I am informed by the Australian Bureau of Statistics that information concerning the country of birth of prisoners and their most serious offence/charge has not been directly reported since 1995 for which reason it is much more difficult to continue the review of immigrants who have been convicted of serious crimes such as drug trafficking. This has been an extraordinarily inept decision taken somewhere in the bureaucracy and this data should be retrospectively collected from 1996 and continued permanently.
People having permanent residency in Australia are encouraged to become Australian citizens after a mere two years. The problem with this is that it is extremely difficult to deport criminals once they have become citizens and Australia is lumbered with their presence permanently. Under certain circumstances, Australian citizenship can be revoked but only within ten years of it having being granted. As in the UK, a ten year probationary period of permanent residence should be required before consideration is given to an application for citizenship. The existing legislation is unsatisfactory and the Australian Citizenship Act 1948 should be revised so that no immigrant should ever consider he or she is immune from deportation for serious offences. For non-citizens, deportation is considered with any offence where the penalty has been a jail term in excess of one year and should be applied much more frequently than it is at present. Also, the present ten year limit on deportation of a permanent resident after the committing of a serious offence should be removed.
Integration of Immigrants
Immigration should take place in an orderly manner so that integration of immigrants into the existing community will be more likely than the formation of ethnic enclaves where failure to learn English and consequent unemployment are fertile ground for the development of criminal behaviour. This unfortunate sequence of events seems to explain the inordinate levels of crime and particularly drug trafficking in the Vietnamese communities in Richmond in Melbourne and Cabramatta in Sydney.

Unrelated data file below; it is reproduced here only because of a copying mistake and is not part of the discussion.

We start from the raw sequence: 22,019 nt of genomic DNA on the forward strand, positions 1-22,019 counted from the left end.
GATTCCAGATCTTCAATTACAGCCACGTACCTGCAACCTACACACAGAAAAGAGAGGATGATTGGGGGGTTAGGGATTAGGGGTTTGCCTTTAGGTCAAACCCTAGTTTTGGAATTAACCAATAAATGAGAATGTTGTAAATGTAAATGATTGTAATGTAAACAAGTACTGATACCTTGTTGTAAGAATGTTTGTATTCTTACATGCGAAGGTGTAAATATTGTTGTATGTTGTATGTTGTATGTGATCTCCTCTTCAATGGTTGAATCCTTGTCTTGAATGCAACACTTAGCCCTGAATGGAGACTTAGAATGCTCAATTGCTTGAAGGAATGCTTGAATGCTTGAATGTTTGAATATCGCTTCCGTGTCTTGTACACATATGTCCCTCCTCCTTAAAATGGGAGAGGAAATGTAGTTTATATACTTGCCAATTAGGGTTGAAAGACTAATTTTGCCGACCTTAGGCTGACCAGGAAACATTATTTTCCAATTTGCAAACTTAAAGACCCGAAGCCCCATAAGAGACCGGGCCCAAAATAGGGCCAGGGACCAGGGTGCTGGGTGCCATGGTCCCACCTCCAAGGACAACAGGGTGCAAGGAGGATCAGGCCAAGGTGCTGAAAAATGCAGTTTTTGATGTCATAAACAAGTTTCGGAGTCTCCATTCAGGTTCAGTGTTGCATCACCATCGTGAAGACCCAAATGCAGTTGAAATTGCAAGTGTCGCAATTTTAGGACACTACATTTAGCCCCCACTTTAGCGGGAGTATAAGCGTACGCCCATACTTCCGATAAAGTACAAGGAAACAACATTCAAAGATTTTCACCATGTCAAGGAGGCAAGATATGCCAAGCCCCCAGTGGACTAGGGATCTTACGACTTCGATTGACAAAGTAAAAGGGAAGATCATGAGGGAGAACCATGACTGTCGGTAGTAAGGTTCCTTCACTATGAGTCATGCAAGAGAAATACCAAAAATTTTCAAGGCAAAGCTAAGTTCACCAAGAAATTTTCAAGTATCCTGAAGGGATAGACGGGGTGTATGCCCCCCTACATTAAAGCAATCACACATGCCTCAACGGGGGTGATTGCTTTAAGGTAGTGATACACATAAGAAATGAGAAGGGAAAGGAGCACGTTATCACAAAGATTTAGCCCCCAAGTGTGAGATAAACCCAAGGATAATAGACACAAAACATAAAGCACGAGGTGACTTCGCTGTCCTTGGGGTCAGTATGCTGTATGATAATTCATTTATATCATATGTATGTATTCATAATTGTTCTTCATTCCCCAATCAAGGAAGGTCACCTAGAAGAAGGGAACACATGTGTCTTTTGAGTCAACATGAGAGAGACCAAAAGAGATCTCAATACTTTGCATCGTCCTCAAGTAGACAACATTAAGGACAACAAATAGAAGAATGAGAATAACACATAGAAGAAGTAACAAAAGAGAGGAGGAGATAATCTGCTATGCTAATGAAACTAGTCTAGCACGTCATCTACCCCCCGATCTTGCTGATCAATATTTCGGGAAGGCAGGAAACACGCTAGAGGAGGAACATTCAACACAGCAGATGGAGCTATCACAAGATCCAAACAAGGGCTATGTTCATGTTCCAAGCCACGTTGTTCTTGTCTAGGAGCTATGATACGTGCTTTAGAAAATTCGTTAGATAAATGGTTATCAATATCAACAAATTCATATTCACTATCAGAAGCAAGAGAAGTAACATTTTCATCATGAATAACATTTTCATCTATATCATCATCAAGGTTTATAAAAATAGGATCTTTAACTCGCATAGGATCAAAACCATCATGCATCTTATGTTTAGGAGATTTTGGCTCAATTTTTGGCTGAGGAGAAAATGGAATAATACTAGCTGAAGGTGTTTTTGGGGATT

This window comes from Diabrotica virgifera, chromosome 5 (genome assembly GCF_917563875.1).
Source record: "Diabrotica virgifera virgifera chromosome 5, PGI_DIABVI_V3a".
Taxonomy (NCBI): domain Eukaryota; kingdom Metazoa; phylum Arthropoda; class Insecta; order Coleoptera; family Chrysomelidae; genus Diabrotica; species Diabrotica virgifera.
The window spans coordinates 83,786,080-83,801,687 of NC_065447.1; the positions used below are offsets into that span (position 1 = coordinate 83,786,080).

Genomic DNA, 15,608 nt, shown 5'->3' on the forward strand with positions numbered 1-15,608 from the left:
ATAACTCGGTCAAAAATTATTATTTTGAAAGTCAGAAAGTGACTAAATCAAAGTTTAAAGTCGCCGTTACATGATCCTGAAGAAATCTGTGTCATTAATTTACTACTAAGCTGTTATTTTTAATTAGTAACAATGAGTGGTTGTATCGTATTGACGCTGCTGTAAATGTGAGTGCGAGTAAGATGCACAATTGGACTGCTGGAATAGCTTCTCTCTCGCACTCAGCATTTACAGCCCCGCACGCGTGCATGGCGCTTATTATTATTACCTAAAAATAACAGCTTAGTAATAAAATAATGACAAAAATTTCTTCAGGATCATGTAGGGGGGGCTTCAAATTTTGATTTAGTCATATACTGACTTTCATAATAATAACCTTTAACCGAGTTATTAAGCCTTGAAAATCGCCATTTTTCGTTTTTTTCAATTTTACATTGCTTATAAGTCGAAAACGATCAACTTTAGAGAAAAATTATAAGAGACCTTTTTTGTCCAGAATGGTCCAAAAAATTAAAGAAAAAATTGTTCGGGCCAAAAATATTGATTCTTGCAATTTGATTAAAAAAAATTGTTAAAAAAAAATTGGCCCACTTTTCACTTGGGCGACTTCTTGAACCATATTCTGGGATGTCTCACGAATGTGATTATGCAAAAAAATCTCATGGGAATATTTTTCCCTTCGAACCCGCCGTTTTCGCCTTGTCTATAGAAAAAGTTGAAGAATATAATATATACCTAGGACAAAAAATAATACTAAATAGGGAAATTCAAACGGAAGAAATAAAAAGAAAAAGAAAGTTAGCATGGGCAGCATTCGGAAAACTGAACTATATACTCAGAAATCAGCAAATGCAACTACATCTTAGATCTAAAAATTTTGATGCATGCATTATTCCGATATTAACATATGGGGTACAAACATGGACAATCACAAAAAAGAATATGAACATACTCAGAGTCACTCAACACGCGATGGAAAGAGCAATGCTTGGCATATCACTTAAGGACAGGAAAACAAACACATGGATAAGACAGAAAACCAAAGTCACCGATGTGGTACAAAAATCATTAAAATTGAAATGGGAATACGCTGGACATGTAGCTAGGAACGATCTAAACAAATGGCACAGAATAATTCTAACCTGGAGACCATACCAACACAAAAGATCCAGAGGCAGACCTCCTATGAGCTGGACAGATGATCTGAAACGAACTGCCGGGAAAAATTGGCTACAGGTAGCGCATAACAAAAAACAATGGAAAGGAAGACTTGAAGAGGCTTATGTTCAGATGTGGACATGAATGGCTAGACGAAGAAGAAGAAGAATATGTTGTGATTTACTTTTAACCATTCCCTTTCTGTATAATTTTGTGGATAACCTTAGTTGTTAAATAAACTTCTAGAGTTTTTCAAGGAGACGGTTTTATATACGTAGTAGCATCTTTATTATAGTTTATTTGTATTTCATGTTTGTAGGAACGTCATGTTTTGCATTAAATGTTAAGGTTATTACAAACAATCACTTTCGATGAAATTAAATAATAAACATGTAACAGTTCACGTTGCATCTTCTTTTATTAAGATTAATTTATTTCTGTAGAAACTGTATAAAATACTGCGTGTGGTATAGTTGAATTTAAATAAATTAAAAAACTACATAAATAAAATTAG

The most efficient manner of achieving integration of migrants into a community is at the time of the children attending school. For this reason, there is a very dangerous desire in some communities to arrange government subsidies for Islamic schools. In general, Islamic immigrants do not tend to readily integrate into the general community and once again, the results of this are manifest in the high unemployment and crime rates within the Lebanese, Turkish and Romanian communities. The ongoing disastrous conflict in Northern Ireland would be well on the way to resolution if the Catholic and Protestant schools had been integrated 25 years ago.
Immigrants From Other Countries
It is proving difficult to collect data concerning the Criminal Representation Ratio of immigrants born in such countries as Iraq, Iran, China, Korea and Romania where anecdotal evidence suggests disproportionately high levels of criminal activity in Australia. I am continuing to pursue this data.
On the Department of Immigration and Multicultural Affairs web site under: Immigration, The Facts-Immigration Kit. Dispelling the Myths about Immigration, one question asked is: Is it true that migrants are more involved in crime? The given answer is somewhat disingenuous as it starts off saying "no", but then at the end admits that immigrants from Vietnam, Lebanon and Turkey do have a higher rate of imprisonment than expected from their numbers in the population. Much more careful research concerning the unlawful activities of immigrants is required to enable Australia’s immigration program to be more heavily weighted towards being an asset rather than a liability.